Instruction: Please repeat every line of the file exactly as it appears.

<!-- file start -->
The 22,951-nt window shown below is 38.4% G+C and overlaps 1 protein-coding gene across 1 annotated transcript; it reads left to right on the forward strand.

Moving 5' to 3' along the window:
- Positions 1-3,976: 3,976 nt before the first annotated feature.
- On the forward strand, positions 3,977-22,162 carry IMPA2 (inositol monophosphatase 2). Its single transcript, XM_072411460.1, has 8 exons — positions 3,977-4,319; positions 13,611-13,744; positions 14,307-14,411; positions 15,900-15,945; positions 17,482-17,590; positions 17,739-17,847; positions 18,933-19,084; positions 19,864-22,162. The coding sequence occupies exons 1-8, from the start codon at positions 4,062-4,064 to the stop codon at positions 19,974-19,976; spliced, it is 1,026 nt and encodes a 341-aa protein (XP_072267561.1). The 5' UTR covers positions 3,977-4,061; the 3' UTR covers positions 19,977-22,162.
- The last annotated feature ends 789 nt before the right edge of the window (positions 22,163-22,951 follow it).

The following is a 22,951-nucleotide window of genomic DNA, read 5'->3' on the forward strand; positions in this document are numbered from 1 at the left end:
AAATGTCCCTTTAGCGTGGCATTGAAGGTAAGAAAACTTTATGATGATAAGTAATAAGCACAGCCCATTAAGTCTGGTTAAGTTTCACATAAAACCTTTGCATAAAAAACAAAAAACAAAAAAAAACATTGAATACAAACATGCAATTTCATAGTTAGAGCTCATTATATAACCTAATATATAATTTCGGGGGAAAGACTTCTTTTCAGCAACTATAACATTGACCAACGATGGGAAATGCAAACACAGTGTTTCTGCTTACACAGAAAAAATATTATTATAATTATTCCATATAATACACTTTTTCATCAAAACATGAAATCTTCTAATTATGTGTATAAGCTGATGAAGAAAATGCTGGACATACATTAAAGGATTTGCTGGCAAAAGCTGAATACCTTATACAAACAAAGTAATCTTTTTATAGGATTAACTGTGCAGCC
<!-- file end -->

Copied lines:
The 22,951-nt window shown below is 38.4% G+C and overlaps 1 protein-coding gene across 1 annotated transcript; it reads left to right on the forward strand.

Moving 5' to 3' along the window:
- Positions 1-3,976: 3,976 nt before the first annotated feature.
- On the forward strand, positions 3,977-22,162 carry IMPA2 (inositol monophosphatase 2). Its single transcript, XM_072411460.1, has 8 exons — positions 3,977-4,319; positions 13,611-13,744; positions 14,307-14,411; positions 15,900-15,945; positions 17,482-17,590; positions 17,739-17,847; positions 18,933-19,084; positions 19,864-22,162. The coding sequence occupies exons 1-8, from the start codon at positions 4,062-4,064 to the stop codon at positions 19,974-19,976; spliced, it is 1,026 nt and encodes a 341-aa protein (XP_072267561.1). The 5' UTR covers positions 3,977-4,061; the 3' UTR covers positions 19,977-22,162.
- The last annotated feature ends 789 nt before the right edge of the window (positions 22,163-22,951 follow it).

The following is a 22,951-nucleotide window of genomic DNA, read 5'->3' on the forward strand; positions in this document are numbered from 1 at the left end:
AAATGTCCCTTTAGCGTGGCATTGAAGGTAAGAAAACTTTATGATGATAAGTAATAAGCACAGCCCATTAAGTCTGGTTAAGTTTCACATAAAACCTTTGCATAAAAAACAAAAAACAAAAAAAAACATTGAATACAAACATGCAATTTCATAGTTAGAGCTCATTATATAACCTAATATATAATTTCGGGGGAAAGACTTCTTTTCAGCAACTATAACATTGACCAACGATGGGAAATGCAAACACAGTGTTTCTGCTTACACAGAAAAAATATTATTATAATTATTCCATATAATACACTTTTTCATCAAAACATGAAATCTTCTAATTATGTGTATAAGCTGATGAAGAAAATGCTGGACATACATTAAAGGATTTGCTGGCAAAAGCTGAATACCTTATACAAACAAAGTAATCTTTTTATAGGATTAACTGTGCAGCC